CHICAGO, March 30 /PRNewswire/ -- What does Michael Feldman know? Quite a bit, it turns out, a fact now revealed online, as the popular radio host doles out snippets of his vast store of learning at the Encyclopaedia Britannica blog ( http://blogs.britannica.com ) every Friday. Starting this month, Feldman weighs in weekly on such diverse topics as art and aesthetics, nanotechnology, religious faith and historical figures such as Freud, Magellan, Mary, Queen of Scots and Alexander the Great. Every post will have the trademark wit that has made Feldman famous as host of Public Radio International's "Whad'Ya Know?" ( http://www.notmuch.com ), which airs nationally on Saturdays. Though he's best known for answering the show's title question, "Not much, you?" Feldman in fact has a broad intellectual reach that his Britannica blogs will aim to bring out. But why would Michael Feldman want to blog at Britannica? "I can publish Encyclopaedia Feldmanica!" he says. "Britannica empowers me to riff on everything from a posteriori knowledge, that of experience as opposed to a priori (starting with my conclusion), to Zywiec, the Milwaukee of the Polish Carpathians, where Old Zywiec lager goes back 350 years before Pabst earned his blue ribbon. It allows me to crochet string theory in all 11 dimensions, to conjecture just where all the missing matter in the universe might be, and make the convincing argument that Mozart, Michael Jackson and Uncle Fester have a lot more in common than conventional wisdom deigns." Some of Feldman's posts are based on entries from "Glad You Asked: Intriguing Names, Facts, and Ideas for the Curious-Minded," a collaboration between Feldman and Britannica published recently by Triumph Books ( http://www.triumphbooks.com ). His collected posts can be found at http://blogs.britannica.com/blog/main/author/mfeldman . Feldman is one of dozens of interesting people, some famous, some unknown, who post regularly on the Britannica blog, which calls itself "a place for smart, lively conversations about a broad range of topics." Launched last fall, it's grown in popularity and is now among the top one percent of blogs ranked by Technorati.com. Frequent bloggers include former Britannica editor-in-chief Robert McHenry, author and critic Gregory McNamee, and writer and television fashion correspondent Bronwyn Cosgrave. Britannica editors also step out from behind the curtain sometimes to post on politics, science and literature. Former major-league baseball pitcher Denny McLain, who won 31 games in 1968, recently posted his thoughts on the Pete Rose story, and Pulitzer Prize-winning historian Joseph Ellis debated Michael and Jana Novak of the American Enterprise Institute in a series of blogs on the nature of the American Founding Fathers' religion. About Encyclopaedia Britannica Encyclopaedia Britannica, Inc. ( http://www.britannica.com ) is a leader in reference and education publishing whose products can be found in many media, from the Internet to cell phones to books. A pioneer in electronic publishing since the early 1980s, the company still publishes the 32-volume Encyclopaedia Britannica, along with services such as Britannica Online School Edition and new printed products such as Britannica Student Encyclopedia, available for purchase at Britannica's online store (store.britannica.com). Britannica's editorial operation is overseen by some of the world's most distinguished scholars, several of them Nobel laureates. The company makes its headquarters in Chicago.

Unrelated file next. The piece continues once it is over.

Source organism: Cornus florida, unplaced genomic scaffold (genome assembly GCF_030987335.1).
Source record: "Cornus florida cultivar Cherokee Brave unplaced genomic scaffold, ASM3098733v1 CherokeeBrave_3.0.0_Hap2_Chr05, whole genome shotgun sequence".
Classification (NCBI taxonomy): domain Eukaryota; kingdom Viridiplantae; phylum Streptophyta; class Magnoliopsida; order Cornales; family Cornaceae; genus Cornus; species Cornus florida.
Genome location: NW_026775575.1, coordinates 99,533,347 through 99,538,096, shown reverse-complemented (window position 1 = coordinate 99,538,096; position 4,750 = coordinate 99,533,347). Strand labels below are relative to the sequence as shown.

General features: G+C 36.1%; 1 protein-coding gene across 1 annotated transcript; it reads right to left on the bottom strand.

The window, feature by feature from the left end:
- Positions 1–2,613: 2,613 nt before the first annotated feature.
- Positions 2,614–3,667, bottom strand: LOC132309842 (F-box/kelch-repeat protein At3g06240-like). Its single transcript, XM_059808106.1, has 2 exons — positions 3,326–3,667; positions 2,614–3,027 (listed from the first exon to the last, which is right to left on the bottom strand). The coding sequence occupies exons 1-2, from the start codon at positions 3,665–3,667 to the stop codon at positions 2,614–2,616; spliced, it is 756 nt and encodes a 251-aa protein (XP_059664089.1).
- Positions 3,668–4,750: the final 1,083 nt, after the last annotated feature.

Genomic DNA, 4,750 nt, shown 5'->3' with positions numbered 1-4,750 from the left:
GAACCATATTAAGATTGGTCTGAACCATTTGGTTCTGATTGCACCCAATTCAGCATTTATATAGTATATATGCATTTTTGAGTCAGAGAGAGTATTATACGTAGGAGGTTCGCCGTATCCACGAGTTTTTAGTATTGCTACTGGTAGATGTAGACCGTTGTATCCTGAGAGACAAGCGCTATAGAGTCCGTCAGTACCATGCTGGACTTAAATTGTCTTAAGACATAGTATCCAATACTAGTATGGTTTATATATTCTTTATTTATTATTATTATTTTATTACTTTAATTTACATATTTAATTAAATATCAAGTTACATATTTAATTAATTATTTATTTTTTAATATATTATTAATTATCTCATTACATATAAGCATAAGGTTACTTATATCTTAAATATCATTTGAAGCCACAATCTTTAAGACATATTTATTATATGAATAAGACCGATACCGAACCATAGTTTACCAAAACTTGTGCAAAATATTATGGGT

SOURCE Encyclopaedia Britannica, Inc.